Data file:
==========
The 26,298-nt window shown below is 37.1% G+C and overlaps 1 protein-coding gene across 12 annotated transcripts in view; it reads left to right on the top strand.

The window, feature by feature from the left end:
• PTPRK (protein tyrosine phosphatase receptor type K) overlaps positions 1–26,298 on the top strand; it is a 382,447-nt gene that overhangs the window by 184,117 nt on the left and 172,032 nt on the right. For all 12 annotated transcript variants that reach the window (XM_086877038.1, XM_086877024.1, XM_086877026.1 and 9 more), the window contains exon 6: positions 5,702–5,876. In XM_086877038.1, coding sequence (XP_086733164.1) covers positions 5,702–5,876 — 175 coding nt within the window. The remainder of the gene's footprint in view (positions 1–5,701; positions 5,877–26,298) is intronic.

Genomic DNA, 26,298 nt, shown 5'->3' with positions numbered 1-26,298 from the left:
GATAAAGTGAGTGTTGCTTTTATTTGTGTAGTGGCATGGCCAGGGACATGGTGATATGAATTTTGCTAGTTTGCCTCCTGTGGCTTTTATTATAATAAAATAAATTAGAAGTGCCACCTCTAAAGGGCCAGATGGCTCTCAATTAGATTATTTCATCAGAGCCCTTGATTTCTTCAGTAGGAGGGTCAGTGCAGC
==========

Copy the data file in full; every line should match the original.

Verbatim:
The 26,298-nt window shown below is 37.1% G+C and overlaps 1 protein-coding gene across 12 annotated transcripts in view; it reads left to right on the top strand.

The window, feature by feature from the left end:
• PTPRK (protein tyrosine phosphatase receptor type K) overlaps positions 1–26,298 on the top strand; it is a 382,447-nt gene that overhangs the window by 184,117 nt on the left and 172,032 nt on the right. For all 12 annotated transcript variants that reach the window (XM_086877038.1, XM_086877024.1, XM_086877026.1 and 9 more), the window contains exon 6: positions 5,702–5,876. In XM_086877038.1, coding sequence (XP_086733164.1) covers positions 5,702–5,876 — 175 coding nt within the window. The remainder of the gene's footprint in view (positions 1–5,701; positions 5,877–26,298) is intronic.

Genomic DNA, 26,298 nt, shown 5'->3' with positions numbered 1-26,298 from the left:
GATAAAGTGAGTGTTGCTTTTATTTGTGTAGTGGCATGGCCAGGGACATGGTGATATGAATTTTGCTAGTTTGCCTCCTGTGGCTTTTATTATAATAAAATAAATTAGAAGTGCCACCTCTAAAGGGCCAGATGGCTCTCAATTAGATTATTTCATCAGAGCCCTTGATTTCTTCAGTAGGAGGGTCAGTGCAGC